It’s happened, you’re engaged. You’ve found the person of your dreams and they want to be with you for forever too––hurrah! You’ve told your loved ones, drank (a lot) of champagne and now it’s time to get down to planning. But where to start? Where do you even begin planning what is supposedly going to be one of the happiest days of your life?
Whether you’ve had a plan in place since you were six, or have absolutely no idea whether you want an intimate destination wedding or a huge bash here in Hong Kong––planning can be daunting. That’s why we’ve sought the advice of expert wedding planner and founder of Marriage Maestros and Wedding Maestros, Evelyn Mills.
Although Covid-19 has put many weddings on hold, with plans still constantly changing, if you're planning a wedding for further down the line, Evelyn guides us through everything from setting a budget to choosing your location, guest list and more.
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It may not be the most exciting place to start, but when it comes to planning, it’s best to be realistic with money from the get-go. Having a cohesive understanding of what you both want––and don’t want––is vital.
“If you’re paying on your own, talk about where you want to allocate your budget and decide what’s important” Evelyn advises. “Are you food and wine lovers, or do you just want a really fun atmosphere and a really good DJ or band? Or is it all about being visually stunning and having great photos and memories? It depends where you want to put your budget and agreeing on it together.”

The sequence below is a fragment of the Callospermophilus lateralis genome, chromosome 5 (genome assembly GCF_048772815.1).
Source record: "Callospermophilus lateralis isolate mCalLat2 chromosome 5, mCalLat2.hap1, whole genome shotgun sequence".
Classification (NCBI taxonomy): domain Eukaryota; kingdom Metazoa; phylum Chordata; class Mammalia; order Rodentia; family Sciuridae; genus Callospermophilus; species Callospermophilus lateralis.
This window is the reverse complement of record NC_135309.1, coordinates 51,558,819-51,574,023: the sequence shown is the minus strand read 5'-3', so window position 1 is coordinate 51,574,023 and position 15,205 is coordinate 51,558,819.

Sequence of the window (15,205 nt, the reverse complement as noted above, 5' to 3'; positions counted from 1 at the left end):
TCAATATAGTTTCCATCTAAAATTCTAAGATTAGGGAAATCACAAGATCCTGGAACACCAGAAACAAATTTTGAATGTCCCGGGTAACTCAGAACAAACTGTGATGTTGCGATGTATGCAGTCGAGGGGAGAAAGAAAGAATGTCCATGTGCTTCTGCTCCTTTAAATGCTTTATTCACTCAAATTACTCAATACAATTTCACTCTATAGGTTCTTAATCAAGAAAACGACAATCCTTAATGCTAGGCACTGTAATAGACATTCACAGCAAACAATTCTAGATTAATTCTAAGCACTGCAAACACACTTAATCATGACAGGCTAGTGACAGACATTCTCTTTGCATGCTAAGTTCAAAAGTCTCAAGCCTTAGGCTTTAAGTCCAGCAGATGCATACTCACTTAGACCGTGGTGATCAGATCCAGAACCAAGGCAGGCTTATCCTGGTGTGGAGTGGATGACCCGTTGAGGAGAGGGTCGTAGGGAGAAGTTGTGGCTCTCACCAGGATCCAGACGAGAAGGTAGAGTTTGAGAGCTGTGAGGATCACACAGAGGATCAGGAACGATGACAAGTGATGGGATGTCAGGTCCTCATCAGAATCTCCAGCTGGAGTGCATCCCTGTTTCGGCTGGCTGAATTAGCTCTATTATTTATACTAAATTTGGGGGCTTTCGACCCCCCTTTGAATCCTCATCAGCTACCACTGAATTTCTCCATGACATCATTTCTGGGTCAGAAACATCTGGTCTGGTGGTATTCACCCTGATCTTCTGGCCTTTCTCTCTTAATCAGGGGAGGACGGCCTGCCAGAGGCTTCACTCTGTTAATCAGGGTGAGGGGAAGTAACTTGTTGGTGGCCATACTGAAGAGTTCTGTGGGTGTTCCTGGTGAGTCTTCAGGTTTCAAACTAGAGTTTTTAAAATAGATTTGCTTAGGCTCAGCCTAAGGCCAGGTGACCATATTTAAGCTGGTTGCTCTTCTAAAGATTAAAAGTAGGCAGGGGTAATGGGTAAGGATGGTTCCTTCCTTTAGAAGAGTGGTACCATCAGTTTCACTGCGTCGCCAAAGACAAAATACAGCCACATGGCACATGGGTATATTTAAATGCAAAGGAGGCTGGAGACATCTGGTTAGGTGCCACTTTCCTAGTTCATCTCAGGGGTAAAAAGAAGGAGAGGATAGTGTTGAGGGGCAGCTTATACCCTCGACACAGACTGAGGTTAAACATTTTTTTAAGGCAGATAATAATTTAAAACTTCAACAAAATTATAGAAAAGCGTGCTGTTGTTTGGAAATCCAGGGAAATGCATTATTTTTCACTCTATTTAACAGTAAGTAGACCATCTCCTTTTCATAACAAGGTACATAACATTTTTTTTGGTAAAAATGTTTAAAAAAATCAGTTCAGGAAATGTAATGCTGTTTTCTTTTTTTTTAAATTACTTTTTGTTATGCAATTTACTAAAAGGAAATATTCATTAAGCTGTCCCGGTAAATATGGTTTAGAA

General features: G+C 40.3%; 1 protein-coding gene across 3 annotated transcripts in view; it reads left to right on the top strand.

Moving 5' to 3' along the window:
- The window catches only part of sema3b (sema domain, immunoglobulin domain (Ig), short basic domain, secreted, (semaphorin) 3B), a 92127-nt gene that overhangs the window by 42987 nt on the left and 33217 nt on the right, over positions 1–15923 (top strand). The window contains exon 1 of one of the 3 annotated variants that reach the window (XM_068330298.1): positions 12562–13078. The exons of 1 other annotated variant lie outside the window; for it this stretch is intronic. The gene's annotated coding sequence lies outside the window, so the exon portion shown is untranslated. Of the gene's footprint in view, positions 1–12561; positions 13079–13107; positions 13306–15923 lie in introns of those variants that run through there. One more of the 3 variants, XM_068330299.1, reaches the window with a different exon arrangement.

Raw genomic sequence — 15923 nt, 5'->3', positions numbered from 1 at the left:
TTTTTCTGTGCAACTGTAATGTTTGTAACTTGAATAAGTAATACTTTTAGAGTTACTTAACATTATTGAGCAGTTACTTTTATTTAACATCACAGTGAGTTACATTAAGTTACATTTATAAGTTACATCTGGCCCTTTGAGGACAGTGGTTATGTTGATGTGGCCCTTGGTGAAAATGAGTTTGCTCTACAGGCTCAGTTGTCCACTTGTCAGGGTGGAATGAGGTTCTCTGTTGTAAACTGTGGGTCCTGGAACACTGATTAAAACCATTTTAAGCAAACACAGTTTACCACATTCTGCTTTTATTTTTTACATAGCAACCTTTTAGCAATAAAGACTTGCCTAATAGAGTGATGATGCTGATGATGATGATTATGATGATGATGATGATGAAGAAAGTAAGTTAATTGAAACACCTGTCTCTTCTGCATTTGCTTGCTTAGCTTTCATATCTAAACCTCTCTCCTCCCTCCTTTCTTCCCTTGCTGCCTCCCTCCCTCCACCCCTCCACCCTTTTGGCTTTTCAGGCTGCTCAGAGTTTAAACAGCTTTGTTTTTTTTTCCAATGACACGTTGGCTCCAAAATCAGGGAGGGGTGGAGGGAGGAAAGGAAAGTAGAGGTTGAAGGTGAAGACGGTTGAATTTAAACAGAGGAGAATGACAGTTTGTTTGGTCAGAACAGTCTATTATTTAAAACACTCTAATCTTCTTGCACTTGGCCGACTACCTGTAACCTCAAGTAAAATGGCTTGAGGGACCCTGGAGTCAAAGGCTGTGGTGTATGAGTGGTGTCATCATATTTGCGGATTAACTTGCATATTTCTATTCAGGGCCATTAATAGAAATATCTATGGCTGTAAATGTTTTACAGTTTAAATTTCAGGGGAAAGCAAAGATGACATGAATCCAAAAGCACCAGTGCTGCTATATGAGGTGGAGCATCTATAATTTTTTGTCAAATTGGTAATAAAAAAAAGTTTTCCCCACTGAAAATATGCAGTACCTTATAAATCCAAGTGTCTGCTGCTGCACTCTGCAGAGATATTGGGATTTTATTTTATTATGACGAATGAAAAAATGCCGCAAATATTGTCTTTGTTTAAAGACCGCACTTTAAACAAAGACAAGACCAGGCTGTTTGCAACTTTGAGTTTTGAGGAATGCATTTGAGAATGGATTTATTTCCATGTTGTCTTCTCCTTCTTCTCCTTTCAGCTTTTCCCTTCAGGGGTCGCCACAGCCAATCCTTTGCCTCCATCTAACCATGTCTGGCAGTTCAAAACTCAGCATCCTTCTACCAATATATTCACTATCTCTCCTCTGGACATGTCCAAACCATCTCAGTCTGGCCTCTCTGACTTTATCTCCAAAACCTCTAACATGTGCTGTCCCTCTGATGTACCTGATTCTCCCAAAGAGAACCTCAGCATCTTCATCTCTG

Continuing, Evelyn states that she always advises couples to be realistic and to talk about the budget openly and honestly, saying “how you do financial planning is vital for the planning process, along with being an important part of the relationship moving forwards”.
As a general rule for couples starting out and setting a budget, Evelyn explains that “the cost of the venue should be about half of the budget––this includes the rental and the minimum spend for food and beverage. If you’re doing a destination wedding, factor in the number of flights and stays you need for the planning process. The next quarter of the budget should be for the invitations, printed items (like menus, place cards and the table plan), guest favours, the cake decorations, props, flowers, lighting and any staging or technical costs; and the last for the photographer, videographer, hair, make-up, outfits, jewellery, the dress––whether you’re renting buying, having just one or multiple. There will also be other small costs to consider such as the celebrant, legal costs and a buffer for anything extra that may be important for you.”
Quoting Warren Buffett, Evelyn advises that “Price is what you pay, value is what you get.” Continuing, she states that it quite literally pays to find the right people, explaining “it’s worth paying more for what you really want, otherwise you may end up paying more for fixing any mistakes.”
She also adds that “if your parents are involved, definitely respect their wishes and be sensitive as to how you navigate planning and including them. The more inviting you are, the more they will let go.”